Last modified: Wednesday, May 5, 2004
IUB astronomer testifies before President's Commission on U.S. Space Exploration Policy
NOTE: Catherine Pilachowski will be back in Bloomington on Wednesday morning (May 5). At that time she can be reached at 812-855-6913 or firstname.lastname@example.org. For assistance, contact Hal Kibbey at 812-855-0074 or email@example.com. For information about the President's Commission on Implementation of U.S. Space Exploration Policy, see http://www.moontomars.org.
BLOOMINGTON, Ind. -- Achieving a balance between space science and human space exploration should be an important goal of the nation's space policy, Indiana University Professor Catherine Pilachowski told the President's Commission on Implementation of U.S. Space Exploration Policy yesterday (May 4) in New York City.
Pilachowski, the Daniel Kirkwood Chair in Astronomy at IU Bloomington, was invited to testify at the commission's hearings in her capacity as president of the American Astronomical Society, and she spoke on behalf of the nation's astronomers.
"This commission is right to be concerned with the sustainability of a long-term vision of exploration," Pilachowski said in her testimony. "This sustainability depends, of course, on the degree to which the public accepts and supports exploration of the solar system and the broader universe. Superficially, NASA enjoys broad public appeal. The Mars rover Web sites see millions of hits per week, and the Hubble Space Telescope Web site has recorded hundreds of billions of independent visits. It is easy to excite kids about planets, black holes and space travel. Yet even the huge popularity of HST and the Mars rovers is not sufficient to sustain public support for a broad program of exploration."
She explained that the students whom she teaches in introductory astronomy classes don't respond to the traditional images of space exploration that once captivated the nation when men walked on the moon.
"Those kids who once were excited about Mars and black holes find themselves, as young adults, confronted by cancer, AIDS, poverty, racial discord, war, global warming and environmental pollution," she told the commission. "As many of us did at the same age, they feel a sense of responsibility to solve, or at least address, those problems. They are not persuaded by the manifest destiny of the human race in space, nor do they believe that space exploration contributes to economic, social or technological progress. They see space exploration as irrelevant to their lives and to the solution of problems on Earth. My students would prefer to see their tax money spent solving Earth's problems rather than on space exploration."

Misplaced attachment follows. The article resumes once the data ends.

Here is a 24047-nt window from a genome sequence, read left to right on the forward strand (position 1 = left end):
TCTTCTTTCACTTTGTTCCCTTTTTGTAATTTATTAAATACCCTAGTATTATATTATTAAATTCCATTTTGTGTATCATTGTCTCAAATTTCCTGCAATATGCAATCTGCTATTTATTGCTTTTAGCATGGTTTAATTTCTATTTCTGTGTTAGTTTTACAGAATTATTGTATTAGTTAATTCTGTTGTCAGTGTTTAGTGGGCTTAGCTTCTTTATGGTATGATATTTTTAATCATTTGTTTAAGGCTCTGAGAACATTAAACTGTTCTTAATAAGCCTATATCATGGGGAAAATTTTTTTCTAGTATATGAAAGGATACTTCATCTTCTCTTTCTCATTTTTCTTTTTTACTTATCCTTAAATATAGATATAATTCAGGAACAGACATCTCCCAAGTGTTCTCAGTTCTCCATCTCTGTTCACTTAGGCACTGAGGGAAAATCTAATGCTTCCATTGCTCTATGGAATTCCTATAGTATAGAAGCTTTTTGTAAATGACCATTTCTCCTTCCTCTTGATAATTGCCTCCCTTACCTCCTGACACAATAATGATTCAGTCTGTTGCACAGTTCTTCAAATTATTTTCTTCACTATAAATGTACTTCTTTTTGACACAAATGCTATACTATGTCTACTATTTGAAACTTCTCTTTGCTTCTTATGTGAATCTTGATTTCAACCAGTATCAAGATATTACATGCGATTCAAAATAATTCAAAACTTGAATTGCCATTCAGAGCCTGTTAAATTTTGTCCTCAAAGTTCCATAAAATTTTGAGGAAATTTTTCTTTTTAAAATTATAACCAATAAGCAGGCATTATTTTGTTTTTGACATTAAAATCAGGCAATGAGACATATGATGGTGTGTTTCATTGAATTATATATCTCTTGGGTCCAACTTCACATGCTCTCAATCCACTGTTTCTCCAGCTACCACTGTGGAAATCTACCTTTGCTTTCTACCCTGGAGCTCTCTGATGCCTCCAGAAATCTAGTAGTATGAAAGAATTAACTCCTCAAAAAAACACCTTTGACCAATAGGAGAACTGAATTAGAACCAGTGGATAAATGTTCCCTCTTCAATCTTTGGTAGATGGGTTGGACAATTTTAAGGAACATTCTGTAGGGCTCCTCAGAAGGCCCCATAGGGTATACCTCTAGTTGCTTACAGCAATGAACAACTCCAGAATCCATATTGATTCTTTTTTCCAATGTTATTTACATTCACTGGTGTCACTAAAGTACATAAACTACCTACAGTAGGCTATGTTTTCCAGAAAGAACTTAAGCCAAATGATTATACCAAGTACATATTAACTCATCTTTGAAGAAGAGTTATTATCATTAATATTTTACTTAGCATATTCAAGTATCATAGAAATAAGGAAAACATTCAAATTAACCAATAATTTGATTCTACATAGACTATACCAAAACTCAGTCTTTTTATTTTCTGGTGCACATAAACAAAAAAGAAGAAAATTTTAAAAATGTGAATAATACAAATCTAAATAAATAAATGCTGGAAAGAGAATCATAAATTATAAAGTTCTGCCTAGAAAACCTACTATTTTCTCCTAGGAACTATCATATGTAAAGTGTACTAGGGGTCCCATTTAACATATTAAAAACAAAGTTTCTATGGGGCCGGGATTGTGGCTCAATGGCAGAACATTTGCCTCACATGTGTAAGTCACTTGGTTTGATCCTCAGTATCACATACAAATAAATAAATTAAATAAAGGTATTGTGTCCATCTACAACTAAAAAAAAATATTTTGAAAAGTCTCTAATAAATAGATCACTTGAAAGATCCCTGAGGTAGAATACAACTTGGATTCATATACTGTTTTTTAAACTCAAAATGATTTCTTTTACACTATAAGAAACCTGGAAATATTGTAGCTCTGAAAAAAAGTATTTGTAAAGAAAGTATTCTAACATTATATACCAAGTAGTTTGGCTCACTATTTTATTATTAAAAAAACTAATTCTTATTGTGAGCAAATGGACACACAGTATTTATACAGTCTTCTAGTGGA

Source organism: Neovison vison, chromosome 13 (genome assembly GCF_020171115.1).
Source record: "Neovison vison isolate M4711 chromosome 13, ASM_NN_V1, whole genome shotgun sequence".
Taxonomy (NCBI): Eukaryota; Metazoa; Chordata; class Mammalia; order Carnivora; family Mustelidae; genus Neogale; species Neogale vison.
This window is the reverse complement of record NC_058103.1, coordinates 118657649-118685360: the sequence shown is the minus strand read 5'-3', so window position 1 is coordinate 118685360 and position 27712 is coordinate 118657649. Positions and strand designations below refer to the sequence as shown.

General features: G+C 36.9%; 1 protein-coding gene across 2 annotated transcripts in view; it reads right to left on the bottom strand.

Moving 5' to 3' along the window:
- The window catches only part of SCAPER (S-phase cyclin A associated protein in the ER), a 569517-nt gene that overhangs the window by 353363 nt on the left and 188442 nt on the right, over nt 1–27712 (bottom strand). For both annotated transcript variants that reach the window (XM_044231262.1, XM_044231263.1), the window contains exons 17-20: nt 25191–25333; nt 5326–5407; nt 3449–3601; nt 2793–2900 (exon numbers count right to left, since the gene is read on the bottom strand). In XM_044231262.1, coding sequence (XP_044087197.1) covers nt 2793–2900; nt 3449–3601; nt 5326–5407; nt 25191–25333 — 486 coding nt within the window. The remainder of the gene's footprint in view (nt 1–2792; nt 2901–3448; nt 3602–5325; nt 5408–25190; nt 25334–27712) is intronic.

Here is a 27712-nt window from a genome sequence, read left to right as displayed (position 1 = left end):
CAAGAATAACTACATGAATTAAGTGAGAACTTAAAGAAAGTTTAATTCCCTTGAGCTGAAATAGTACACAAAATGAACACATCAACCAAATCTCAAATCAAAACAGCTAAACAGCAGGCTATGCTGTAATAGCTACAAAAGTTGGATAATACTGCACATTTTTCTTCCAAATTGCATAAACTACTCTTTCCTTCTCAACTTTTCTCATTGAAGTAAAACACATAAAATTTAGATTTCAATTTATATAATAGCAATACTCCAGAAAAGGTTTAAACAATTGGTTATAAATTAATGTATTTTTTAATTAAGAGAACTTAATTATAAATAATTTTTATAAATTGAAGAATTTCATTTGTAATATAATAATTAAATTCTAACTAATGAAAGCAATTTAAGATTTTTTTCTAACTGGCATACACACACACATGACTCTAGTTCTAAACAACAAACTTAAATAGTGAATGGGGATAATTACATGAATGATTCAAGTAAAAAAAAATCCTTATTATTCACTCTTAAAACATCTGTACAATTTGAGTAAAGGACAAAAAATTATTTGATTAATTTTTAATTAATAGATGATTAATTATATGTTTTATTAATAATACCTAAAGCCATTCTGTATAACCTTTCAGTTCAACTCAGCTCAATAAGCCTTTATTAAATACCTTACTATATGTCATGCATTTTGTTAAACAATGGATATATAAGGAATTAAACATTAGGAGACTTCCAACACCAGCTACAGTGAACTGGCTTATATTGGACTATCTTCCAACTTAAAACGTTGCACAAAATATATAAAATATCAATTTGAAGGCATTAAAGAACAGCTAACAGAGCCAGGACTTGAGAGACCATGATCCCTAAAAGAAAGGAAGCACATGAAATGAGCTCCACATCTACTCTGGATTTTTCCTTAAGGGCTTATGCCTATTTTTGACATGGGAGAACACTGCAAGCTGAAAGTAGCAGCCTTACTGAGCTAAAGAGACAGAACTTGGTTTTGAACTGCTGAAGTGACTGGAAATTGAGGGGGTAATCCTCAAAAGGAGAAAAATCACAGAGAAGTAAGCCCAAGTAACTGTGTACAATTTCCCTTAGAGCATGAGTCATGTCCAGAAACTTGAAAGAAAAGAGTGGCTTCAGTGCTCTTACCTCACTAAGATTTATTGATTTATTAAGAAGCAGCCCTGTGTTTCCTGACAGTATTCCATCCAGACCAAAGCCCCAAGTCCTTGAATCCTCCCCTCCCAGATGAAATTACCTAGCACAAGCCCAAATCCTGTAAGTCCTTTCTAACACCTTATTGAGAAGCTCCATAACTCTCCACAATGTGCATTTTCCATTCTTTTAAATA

The solution, she told the commission, is to take advantage of the ongoing scientific exploration of the universe that has been one of NASA's most visible and successful programs for the last few decades, while implementing a new vision for human exploration of the Moon and Mars.
"To engage the public over the long haul, NASA needs to articulate the economic, social, technical and intellectual value of its exploration program in a way that appeals to young adults," Pilachowski said. "Science can assist in this task by providing a constant stream of new discoveries enabled by space exploration. A broader science element to the space program that opens up many more avenues of intellectual stimulation can make the interest in exploration stronger and more sustainable. Understanding our universe, how it formed, how it changes over time, the details of interaction between its various constituents, and how all the myriad objects change is fundamentally inspirational to humans."
Astronomers have much to contribute to the new vision for NASA, she emphasized, but this new vision must do more than just revive the "spirit of Apollo" that took us to the moon.
"This time, the vision must transcend short-term goals," she said. "We've begun by mastering our local neighborhood, learning to operate in nearby space via the International Space Station and through robotic exploration. We must move forward to develop first a sustained presence on the moon, and then the capability for operations on Mars. With the development of new, more robust space infrastructure, including new robotic and tele-robotic capabilities, opportunities for exploration naturally beckon."
The National Research Council's report, "Issues and Opportunities Regarding the U.S. Space Program," stresses the importance of the interplay between science and exploration, she said, and it urges NASA to apply the principles of balance and complementarity.
"NASA's historically broad view of its own role in science has been to provide the space tools needed to address the important scientific problems that advance human understanding of the universe," Pilachowski said. "With this view, both science and exploration can thrive to the benefit of each, with creative tension rather than conflict. The golden age of astronomy will shine even brighter as we take advantage of new space infrastructure to approach and answer some of the most fundamental questions about the universe."